Our cost-effectiveness analysis showed that the ICER of FOLFOX therapy was 1.5 million (USD 17,000) per QALY. This result was supported by sensitivity analysis. Even if we assume that Japanese outcomes are better than those reported by the MOSAIC trial and when the difference between colon cancer cure rates was decreased to 5%, the ICER remained below 5.0 million (USD 56,000) per QALY. AE costs, which were not included in the base-case analysis, did not strongly influence the ICER of FOLFOX. As expected, when the time horizon was shorter (to exclude the uncertainty of the distant future), the ICER increased. The ICER was estimated at JPY 3.4 million (USD 38,000) to JPY 4.4 million (USD 49,000) per QALY depending on metastatic costs. Although this analysis did not include indirect costs, we would surmise that the ICER improves because productivity loss is larger in the FU/LV group than in the FOLFOX group.
      In Japan, no consensus exists with regard to the threshold of acceptable cost per QALY saved. The National Institute for Health and Clinical Excellence in the United Kingdom uses a threshold range of £20,000 to £30,000 (approximately JPY 2.5 million to JPY 4.5 million) [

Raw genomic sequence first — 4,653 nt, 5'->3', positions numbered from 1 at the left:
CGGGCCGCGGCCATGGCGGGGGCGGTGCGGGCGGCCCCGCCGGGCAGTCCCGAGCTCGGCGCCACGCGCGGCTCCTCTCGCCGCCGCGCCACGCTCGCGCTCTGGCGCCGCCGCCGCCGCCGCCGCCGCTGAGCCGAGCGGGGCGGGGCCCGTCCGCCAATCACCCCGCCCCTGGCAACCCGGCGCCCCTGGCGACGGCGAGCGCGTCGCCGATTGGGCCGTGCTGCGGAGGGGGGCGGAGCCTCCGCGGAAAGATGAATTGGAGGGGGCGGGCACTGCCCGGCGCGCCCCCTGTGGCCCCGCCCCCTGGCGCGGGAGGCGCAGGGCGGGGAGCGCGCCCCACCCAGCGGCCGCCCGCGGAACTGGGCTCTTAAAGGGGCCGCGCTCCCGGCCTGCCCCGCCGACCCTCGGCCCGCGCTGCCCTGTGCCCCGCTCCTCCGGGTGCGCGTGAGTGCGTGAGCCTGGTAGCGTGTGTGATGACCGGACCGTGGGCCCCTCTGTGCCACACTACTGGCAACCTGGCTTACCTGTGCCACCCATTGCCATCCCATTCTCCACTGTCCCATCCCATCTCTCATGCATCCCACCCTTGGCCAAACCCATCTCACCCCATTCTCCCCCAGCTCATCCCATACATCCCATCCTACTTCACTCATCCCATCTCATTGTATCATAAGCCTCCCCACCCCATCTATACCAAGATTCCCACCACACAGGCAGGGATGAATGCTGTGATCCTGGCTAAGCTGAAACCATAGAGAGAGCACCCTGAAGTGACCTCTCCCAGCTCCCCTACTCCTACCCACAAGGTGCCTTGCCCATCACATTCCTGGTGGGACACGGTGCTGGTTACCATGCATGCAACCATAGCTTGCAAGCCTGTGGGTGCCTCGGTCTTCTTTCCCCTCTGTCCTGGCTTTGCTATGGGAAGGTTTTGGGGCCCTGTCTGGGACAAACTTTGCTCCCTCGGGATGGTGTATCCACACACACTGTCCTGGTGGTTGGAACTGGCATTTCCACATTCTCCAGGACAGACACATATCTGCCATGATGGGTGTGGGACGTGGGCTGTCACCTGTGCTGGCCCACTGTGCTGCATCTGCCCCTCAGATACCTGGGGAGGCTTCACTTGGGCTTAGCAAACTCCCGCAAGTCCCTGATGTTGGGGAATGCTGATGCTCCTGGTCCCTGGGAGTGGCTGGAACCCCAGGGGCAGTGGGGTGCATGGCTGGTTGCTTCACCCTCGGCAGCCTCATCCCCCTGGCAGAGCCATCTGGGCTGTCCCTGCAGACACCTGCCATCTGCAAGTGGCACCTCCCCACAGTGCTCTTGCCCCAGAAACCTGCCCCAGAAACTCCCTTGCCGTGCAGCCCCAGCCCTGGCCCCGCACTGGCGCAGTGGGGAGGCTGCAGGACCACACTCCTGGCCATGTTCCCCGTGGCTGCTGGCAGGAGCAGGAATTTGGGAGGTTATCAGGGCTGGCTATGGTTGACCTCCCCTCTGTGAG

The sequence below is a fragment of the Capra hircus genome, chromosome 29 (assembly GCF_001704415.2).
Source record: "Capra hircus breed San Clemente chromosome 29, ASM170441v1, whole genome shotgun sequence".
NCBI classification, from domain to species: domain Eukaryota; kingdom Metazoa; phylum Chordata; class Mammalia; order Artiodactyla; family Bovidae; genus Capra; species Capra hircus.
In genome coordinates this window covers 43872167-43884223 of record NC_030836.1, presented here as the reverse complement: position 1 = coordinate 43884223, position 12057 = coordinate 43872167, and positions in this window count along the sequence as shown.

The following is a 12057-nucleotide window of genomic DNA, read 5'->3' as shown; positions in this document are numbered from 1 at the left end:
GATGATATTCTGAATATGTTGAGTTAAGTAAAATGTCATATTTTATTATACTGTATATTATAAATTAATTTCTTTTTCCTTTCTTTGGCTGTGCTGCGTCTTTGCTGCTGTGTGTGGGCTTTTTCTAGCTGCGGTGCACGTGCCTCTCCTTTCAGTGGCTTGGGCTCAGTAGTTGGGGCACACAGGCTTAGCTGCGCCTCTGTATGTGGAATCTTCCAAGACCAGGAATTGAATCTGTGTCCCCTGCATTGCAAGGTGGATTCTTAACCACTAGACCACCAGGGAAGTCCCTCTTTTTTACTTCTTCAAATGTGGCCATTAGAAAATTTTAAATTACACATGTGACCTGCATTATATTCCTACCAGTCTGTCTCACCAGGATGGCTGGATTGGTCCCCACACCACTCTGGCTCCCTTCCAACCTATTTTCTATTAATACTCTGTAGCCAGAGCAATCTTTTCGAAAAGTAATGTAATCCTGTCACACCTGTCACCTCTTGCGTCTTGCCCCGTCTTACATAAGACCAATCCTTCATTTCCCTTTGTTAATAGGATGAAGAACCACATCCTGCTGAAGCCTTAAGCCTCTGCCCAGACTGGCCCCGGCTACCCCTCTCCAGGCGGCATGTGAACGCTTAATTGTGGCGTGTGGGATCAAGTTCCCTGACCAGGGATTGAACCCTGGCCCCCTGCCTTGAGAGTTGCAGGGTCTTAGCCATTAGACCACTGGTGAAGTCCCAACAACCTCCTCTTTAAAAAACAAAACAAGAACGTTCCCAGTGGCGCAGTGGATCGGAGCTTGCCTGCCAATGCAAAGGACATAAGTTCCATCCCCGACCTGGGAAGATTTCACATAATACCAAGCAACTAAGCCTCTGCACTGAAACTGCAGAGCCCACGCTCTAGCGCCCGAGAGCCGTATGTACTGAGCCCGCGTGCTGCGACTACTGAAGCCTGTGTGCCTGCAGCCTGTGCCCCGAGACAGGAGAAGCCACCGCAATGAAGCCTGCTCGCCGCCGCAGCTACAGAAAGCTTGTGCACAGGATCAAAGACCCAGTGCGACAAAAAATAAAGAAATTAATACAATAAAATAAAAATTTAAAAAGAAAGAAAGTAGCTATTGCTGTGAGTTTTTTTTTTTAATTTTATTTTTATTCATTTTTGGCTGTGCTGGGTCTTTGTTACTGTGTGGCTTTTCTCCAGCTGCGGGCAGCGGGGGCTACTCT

National Institute for Health and Clinical Excellence
      Guide to the Methods of Technology Appraisal.
      ], and in the United States, a threshold range of USD 50,000 to USD 100,000 (JPY 4.5 million to JPY 9.0 million) is often used. A Japanese study on willingness to pay for an additional one QALY suggests JPY 5.0 million to JPY 6.0 million is an appropriate threshold [
      • Shiroiwa T.
      • Sung Y.K.
      • Fukuda T.
      • et al.
      International survey on willingness-to-pay (WTP) for one additional QALY gained: what is the threshold of cost effectiveness?.
      ]. Considering these criteria, the ICER of FOLFOX is thought to be acceptable.
      Our parametric statistical model explicitly takes into account the colon cancer cure rate and treats the risk of death by causes other than colon cancer as competing risk. This model can be applied to other cancers. Our estimated survival curves fit the nonparametric curves well. Our analysis is based on data collected at 3 years; however, the 5-year results were published after the present study was initiated. We estimated the 5-year DFS at 0.684 with FOLFOX and 0.619 with FU/LV; the estimated 6-year OS was 0.692 with FOLFOX and 0.638 with FU/LV. The MOSAIC trial reported that the 5-year DFS was 0.664 with FOLFOX and 0.589 with FU/LV, and the estimated 6-year OS was 0.729 with FOLFOX and 0.687 with FU/LV.